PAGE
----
On 15 July the secretary of the American treasury telephoned the chancellor, James Callaghan, and ordered him to cut wages through 'the prompt inauguration of an effective incomes policy'. Callaghan replied that he had already taken this decision. Within a week, he promised, there would be 'draconian measures on the wage front'.
On 20 July Wilson announced £500 million of budget cuts. Overseas development, housing, hospital spending and pensions were all savaged. The government also decided on a zero percent wage freeze. Although profits and dividends were both allowed to rise, no worker could have any pay increase at all. Meanwhile, Wilson told Cromer that 'he was quite ready to see an increase in unemployment.' Jim Callaghan also said in cabinet that he wanted unemployment to rise to scare workers and cut wages.
Having turned against its supporters over the economy, the government became hostile to workers over everything else as well. This can be seen in the way Labour dealt with the strike by members of the National Union of Seamen (NUS). It did all it could to break the strike.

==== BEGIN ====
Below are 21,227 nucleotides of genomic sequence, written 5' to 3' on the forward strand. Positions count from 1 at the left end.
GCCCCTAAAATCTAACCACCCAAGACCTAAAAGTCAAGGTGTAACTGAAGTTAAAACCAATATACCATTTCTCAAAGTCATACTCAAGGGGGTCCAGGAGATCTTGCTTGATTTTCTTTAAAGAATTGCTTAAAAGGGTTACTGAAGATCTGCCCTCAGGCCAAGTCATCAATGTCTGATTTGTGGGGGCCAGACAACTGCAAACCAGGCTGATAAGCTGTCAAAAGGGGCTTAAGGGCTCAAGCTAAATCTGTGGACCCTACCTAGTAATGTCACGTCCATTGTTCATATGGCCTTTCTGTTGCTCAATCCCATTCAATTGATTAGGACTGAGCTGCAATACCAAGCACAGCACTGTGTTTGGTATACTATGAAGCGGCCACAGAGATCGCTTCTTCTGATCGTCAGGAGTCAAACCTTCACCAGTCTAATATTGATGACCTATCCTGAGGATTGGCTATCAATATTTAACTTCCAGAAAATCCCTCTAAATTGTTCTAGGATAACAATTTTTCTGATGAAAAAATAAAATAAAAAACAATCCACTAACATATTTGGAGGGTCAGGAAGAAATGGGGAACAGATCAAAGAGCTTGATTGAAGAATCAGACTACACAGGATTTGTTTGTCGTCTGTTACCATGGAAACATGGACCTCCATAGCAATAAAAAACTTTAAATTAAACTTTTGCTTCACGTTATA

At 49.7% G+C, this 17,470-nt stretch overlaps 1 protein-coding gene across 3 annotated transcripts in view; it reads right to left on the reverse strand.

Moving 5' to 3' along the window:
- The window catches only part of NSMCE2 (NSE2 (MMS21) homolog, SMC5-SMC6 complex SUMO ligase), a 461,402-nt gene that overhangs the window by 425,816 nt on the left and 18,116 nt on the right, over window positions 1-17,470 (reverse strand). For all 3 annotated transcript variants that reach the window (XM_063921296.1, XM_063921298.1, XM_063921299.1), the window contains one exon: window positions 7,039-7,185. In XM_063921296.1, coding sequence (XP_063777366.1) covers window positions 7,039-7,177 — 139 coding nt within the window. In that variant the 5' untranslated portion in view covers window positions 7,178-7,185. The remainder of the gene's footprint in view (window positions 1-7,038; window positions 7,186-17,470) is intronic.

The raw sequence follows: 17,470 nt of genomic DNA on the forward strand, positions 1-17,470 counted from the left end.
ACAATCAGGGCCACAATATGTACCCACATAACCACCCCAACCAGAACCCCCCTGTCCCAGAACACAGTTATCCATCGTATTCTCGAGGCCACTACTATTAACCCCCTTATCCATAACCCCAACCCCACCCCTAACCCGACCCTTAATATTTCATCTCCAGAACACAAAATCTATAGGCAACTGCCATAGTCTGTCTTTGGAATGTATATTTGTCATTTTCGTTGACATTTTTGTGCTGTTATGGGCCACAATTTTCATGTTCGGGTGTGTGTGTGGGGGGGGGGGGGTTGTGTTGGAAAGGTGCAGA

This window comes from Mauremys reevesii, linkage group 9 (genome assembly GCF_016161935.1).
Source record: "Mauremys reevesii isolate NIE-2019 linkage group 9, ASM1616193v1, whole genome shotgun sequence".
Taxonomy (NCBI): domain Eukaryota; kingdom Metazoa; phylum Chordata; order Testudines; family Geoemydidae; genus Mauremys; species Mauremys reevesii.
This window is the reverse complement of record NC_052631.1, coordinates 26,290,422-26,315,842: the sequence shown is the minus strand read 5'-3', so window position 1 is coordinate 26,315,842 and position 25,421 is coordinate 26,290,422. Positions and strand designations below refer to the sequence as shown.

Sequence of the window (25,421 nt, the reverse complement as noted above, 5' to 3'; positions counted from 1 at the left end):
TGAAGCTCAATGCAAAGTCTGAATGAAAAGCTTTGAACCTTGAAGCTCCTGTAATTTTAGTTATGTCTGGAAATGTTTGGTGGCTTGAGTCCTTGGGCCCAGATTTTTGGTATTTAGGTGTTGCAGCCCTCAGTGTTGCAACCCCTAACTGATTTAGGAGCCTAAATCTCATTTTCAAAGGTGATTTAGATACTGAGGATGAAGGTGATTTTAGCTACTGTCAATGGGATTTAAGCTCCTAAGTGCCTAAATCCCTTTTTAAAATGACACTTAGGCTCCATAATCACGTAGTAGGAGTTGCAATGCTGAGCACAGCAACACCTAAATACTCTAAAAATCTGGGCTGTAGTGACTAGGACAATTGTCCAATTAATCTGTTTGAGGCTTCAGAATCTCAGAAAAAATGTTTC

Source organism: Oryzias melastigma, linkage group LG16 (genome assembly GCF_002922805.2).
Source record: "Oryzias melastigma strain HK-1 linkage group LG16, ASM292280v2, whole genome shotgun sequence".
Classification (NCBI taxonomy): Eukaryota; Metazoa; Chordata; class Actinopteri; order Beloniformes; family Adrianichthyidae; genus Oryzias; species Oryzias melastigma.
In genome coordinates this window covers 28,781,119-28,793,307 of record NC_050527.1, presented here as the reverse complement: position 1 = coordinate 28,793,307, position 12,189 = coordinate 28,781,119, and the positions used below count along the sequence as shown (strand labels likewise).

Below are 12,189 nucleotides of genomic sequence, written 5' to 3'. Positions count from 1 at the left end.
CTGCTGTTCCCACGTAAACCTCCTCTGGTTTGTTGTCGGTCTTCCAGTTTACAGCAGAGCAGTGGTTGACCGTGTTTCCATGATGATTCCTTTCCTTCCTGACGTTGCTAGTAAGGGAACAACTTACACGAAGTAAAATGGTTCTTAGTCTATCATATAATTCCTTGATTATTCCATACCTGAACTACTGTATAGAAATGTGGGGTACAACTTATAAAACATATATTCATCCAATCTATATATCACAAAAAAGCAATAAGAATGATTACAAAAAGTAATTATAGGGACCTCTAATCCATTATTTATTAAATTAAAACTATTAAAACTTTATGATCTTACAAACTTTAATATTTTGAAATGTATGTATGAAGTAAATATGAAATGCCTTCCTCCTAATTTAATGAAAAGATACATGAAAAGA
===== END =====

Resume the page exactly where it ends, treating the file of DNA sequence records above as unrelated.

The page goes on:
Before the strike Wilson instructed MI5 to watch and bug the NUS leaders. He told the security service to report to him daily. Then the government asked the chiefs of staff to draw up a plan in case the dockers came out as well. Each time the ship owners and the NUS approached an agreement the government blocked the deal. Finally, on 20 June, Wilson resorted to redbaiting. He told the House of Commons that the strike itself was the work of the Communist Party, 'this tightly knit group of politically motivated men'. The Communist Party (CP) had no members on the union executive.
From the new documents we know that Wilson had considered playing the red card before, four months earlier against the National Union of Railwaymen. We also know that few people in Wilson's government believed the claim. Even Edward Heath, the leader of the Tories, thought Wilson was lying. Wilson was taken in by the paranoia generated by MI5. Until quite late, however, even he thought that the smears were nonsense. On 10 June he told the American Secretary of State, Dean Rusk, that the Communist Party was peripheral to the seamen's strike.
Labour's reforms crumbled. Unemployment trebled. Real wages fell. All Wilson's promises of investment, all Labour's talk of stabilising capitalism through a national plan, was forgotten. In being so timid and craven, Labour did not appease the bosses and the speculators but only encouraged them.